# Commutative binary operations on $\Bbb C$ that distribute over both multiplication and addition

Does there exist a non-trivial commutative binary operation on $\Bbb C$ that distributes over both multiplication and addition?

In other words, if our operation is denoted by $\odot$, then I want the following to hold:

1. $a \odot (b \cdot c) = a \odot b \cdot a \odot c$
2. $a \odot (b + c) = a \odot b + a \odot c$
3. $a \odot b = b \odot a$

All of the things I can find so far distribute over either multiplication or addition, but not both. Alternatively, is there a proof that no such operation can exist?

I wasn't sure if this question was too elementary for MO, so I'm trying here first. This question is obliquely related to the following other questions I've asked on MO and here:

## 2 Answers

One such operation is $a\odot b=0$ for all $a,b$. I claim this is the only such operation. Indeed, we have $$a\odot c=a\odot(1\cdot c)=(a\odot 1)\cdot (a\odot c).$$ Taking $c=1$ gives that $a\odot 1$ must be either $0$ or $1$ for each $a$. But if $a\odot 1=1$, then $(a+a)\odot 1=2$, which is impossible. So in fact $a\odot 1=0$ for all $a$, and now the equation above tells us $a\odot c=0$ for all $c$ as well.

This argument uses only the fact that $\odot$ distributes over multiplication on the left and $\odot$ distributes over addition on the right. With slight modification, it applies equally well with $\mathbb{C}$ replaced by any ring in which $2$ is not a zero divisor. Note that in arbitrary rings, there can be other such operations $\odot$. For instance, in a Boolean ring (in which $a\cdot a=a$ for all $a$), $a\odot b=a\cdot b$ is such an operation.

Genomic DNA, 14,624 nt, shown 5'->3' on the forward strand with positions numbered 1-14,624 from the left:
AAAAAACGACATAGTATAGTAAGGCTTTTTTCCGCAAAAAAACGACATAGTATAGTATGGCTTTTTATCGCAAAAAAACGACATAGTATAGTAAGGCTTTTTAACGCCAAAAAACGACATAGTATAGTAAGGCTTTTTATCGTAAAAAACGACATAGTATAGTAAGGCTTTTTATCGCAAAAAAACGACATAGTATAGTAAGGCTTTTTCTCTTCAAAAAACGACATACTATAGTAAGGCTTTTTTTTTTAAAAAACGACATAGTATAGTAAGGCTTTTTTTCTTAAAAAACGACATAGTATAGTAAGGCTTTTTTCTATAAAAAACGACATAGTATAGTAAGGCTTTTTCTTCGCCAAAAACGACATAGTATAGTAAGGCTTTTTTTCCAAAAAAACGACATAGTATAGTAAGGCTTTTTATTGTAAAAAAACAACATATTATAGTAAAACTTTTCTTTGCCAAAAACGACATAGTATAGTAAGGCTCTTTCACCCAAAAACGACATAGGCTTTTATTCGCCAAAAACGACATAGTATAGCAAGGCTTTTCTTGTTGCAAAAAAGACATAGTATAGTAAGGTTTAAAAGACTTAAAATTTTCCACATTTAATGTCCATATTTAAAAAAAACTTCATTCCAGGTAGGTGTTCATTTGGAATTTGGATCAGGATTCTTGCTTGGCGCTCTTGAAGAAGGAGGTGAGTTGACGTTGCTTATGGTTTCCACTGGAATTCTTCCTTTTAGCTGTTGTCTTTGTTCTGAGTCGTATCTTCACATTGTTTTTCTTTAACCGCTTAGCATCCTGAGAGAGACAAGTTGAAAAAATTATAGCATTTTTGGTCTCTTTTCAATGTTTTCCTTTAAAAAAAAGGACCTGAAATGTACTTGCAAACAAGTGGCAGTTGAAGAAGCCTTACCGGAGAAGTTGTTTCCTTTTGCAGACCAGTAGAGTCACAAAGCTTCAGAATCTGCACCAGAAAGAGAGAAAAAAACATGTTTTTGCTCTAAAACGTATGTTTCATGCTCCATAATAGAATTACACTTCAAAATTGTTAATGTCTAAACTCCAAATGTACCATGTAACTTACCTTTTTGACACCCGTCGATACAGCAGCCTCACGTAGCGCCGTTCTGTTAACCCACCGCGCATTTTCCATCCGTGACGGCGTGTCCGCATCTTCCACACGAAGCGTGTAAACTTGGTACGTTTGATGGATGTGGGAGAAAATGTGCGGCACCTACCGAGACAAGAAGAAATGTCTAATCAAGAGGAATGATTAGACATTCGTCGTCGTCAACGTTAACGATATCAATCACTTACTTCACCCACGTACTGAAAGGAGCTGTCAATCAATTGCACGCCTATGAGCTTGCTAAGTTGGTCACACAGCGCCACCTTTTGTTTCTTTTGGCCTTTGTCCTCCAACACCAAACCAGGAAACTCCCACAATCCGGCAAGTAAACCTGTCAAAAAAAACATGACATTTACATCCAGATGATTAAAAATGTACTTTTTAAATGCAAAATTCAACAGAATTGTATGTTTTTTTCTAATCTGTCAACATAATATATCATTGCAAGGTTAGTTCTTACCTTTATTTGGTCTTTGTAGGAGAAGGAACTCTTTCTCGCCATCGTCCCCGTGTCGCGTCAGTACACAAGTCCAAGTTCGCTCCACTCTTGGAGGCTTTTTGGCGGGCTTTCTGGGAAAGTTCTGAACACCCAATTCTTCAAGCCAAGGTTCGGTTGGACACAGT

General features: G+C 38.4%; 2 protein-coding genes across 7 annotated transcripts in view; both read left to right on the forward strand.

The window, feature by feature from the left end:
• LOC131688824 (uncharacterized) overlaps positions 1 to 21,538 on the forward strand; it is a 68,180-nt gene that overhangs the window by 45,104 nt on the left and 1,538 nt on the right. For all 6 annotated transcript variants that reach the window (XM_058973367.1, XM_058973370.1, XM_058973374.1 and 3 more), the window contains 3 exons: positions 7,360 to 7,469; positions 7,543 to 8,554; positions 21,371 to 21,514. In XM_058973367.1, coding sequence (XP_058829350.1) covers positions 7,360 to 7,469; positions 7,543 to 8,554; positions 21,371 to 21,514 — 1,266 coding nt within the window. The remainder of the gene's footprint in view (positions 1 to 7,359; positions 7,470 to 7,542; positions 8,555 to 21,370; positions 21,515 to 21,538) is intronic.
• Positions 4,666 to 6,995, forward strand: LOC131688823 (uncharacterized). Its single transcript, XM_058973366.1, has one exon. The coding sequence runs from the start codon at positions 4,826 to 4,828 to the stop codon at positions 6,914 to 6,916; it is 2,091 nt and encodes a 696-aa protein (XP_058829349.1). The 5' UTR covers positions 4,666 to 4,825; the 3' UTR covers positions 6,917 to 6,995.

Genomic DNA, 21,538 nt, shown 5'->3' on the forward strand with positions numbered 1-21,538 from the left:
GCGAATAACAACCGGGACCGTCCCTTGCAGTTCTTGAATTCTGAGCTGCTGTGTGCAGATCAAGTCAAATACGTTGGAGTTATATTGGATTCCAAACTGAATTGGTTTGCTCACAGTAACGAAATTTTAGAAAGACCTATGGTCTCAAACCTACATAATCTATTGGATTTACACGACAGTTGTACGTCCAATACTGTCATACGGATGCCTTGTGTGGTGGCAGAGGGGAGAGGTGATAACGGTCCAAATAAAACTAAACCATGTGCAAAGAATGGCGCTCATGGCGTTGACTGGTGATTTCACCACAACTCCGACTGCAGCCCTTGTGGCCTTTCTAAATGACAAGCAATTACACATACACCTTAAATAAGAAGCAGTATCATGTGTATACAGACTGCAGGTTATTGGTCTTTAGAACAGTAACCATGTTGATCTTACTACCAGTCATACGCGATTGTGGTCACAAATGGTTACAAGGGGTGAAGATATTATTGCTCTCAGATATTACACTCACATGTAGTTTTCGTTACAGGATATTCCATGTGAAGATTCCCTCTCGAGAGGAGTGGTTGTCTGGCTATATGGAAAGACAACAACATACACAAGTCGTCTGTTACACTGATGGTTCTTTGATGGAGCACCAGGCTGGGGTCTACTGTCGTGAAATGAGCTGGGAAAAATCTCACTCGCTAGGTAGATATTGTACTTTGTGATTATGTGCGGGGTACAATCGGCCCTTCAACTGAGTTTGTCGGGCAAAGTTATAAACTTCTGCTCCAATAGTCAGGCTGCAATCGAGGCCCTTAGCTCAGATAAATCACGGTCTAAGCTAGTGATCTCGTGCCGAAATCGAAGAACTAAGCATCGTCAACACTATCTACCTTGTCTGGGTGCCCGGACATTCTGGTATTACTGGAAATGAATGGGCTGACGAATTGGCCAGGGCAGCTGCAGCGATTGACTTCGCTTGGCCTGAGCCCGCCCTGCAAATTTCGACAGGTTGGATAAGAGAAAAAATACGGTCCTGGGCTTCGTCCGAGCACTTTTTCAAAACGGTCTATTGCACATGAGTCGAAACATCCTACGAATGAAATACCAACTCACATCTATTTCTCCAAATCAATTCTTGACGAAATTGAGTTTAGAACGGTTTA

• To clarify: if $a\cdot c=0$ for all $c$ then in particular $a\cdot 1=0$, otherwise if $a\cdot c\ne 0$ for some $c$ then the equation forces $a\cdot1=1$. – whacka Aug 3 '15 at 20:53
• Thanks, this is obviously the right answer and I've accepted it. I have a question about MSE etiquette though: I'm now interested in operations that match my original description, but that can be be undefined for 1. Do I post that as a separate question, or edit this one, or...? – Mike Battaglia Aug 3 '15 at 21:04
• This isn't just me being difficult BTW, but is actually related to the original problem I was trying to solve with the Dirichlet ring. If you mix the Dirichlet and ordinary convolution rings together, you get an interesting 3-operation structure similar to the thing I'm asking about, except for some difficulty in how Dirichlet convolution works with the ordinary convolution identity. The situation is solvable there by leaving certain things undefined, and leads to a pretty nice structure as a result, so I'm curious if it's solvable here too. – Mike Battaglia Aug 3 '15 at 21:08
• @MikeBattaglia: You should post that as a new question. – Eric Wofsey Aug 3 '15 at 21:40
• Doesn't matter anyway, here's a stronger result not depending on any multiplicative identity. 2[a@(bc)] = a@(bc) + a@(bc) = (a+a) @ (bc) = [(a+a) @ b] * [(a+a) @ c] = [(a@b) + (a@b)] * [(a@c) + (a@c)] = (a@b)(a@c) + (a@b)(a@c) + (a@b)(a@c) + (a@b)(a@c) = a@(bc) + a@(bc) + a@(bc) + a@(bc) = 4[a@(b*c)] So the existence of two types of distributivity is, itself, bad. I need to go over that Dirichlet ring again, as I've clearly screwed something up here. – Mike Battaglia Aug 3 '15 at 22:52

To add to Eric's answer above, it doesn't even require the existence of a multiplicative identity to shoot this down. See below:

$2[a\odot(b \cdot c)] \\ = a\odot(b \cdot c) + a\odot(b \cdot c) \\ = (a+a) \odot (b \cdot c) \\ = [(a+a) \odot b] \cdot [(a+a) \odot c] \\ = [(a \odot b) + (a \odot b)] \cdot [(a \odot c) + (a \odot c)] \\ = (a \odot b)(a \odot c) + (a \odot b)(a \odot c) + (a \odot b)(a \odot c) + (a \odot b)(a \odot c) \\ = a \odot (b \cdot c) + a \odot (b \cdot c) + a \odot (b \cdot c) + a \odot (b \cdot c) \\ = 4[a \odot (b \cdot c)]$

• Told you it might end up being more trivial than you may think. :-) – Asaf Karagila Aug 3 '15 at 22:59